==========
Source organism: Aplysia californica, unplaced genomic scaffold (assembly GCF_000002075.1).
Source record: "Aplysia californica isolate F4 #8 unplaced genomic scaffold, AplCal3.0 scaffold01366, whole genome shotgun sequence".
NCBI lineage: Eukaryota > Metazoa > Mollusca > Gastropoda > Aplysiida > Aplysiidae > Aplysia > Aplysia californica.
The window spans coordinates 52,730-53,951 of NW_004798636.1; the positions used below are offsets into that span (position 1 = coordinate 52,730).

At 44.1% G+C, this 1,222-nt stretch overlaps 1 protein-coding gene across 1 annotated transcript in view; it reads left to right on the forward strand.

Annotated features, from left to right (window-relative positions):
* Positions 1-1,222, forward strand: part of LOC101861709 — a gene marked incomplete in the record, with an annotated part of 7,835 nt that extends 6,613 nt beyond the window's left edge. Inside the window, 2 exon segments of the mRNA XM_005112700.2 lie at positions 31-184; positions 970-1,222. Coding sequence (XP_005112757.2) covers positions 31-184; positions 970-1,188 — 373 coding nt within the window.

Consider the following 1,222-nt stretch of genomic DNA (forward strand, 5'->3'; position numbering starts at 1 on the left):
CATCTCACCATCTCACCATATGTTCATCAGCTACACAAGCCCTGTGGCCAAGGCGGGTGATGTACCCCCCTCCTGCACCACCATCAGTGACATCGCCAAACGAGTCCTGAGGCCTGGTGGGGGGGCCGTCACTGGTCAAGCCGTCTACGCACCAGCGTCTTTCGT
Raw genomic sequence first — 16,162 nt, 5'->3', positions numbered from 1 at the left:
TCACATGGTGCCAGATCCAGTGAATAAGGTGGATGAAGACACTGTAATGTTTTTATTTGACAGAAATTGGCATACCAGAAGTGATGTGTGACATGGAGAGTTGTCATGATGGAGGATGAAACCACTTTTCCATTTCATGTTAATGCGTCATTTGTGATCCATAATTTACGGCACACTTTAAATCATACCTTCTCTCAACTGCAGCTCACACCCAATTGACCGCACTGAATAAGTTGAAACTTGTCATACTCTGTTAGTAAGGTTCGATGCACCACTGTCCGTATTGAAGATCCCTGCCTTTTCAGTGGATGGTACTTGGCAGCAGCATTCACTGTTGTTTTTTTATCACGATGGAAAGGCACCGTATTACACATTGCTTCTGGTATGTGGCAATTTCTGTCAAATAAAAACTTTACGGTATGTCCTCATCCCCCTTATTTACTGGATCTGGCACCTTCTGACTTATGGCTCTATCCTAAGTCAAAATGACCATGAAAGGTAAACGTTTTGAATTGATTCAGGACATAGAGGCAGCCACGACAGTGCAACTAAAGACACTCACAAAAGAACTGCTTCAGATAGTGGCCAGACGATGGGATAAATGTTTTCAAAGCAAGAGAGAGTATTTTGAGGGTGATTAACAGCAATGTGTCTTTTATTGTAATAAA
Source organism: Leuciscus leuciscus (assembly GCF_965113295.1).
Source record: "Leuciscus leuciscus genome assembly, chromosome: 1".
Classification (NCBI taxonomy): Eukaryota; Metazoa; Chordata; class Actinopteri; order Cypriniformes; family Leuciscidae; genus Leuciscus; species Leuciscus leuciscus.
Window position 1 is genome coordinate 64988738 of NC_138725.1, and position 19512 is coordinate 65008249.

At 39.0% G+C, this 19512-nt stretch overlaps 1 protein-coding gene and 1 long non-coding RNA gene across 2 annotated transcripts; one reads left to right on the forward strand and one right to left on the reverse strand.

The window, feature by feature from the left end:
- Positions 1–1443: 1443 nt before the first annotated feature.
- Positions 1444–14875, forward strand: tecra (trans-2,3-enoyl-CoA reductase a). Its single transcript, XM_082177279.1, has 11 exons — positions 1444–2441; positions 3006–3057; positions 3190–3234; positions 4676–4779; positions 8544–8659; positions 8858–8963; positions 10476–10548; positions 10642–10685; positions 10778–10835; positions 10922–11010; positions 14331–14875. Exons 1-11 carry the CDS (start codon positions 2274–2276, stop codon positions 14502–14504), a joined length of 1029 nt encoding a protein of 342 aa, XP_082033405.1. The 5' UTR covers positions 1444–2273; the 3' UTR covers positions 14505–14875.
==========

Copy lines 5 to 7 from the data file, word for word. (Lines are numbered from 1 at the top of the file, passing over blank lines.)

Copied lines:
At 44.1% G+C, this 1,222-nt stretch overlaps 1 protein-coding gene across 1 annotated transcript in view; it reads left to right on the forward strand.

Annotated features, from left to right (window-relative positions):
* Positions 1-1,222, forward strand: part of LOC101861709 — a gene marked incomplete in the record, with an annotated part of 7,835 nt that extends 6,613 nt beyond the window's left edge. Inside the window, 2 exon segments of the mRNA XM_005112700.2 lie at positions 31-184; positions 970-1,222. Coding sequence (XP_005112757.2) covers positions 31-184; positions 970-1,188 — 373 coding nt within the window.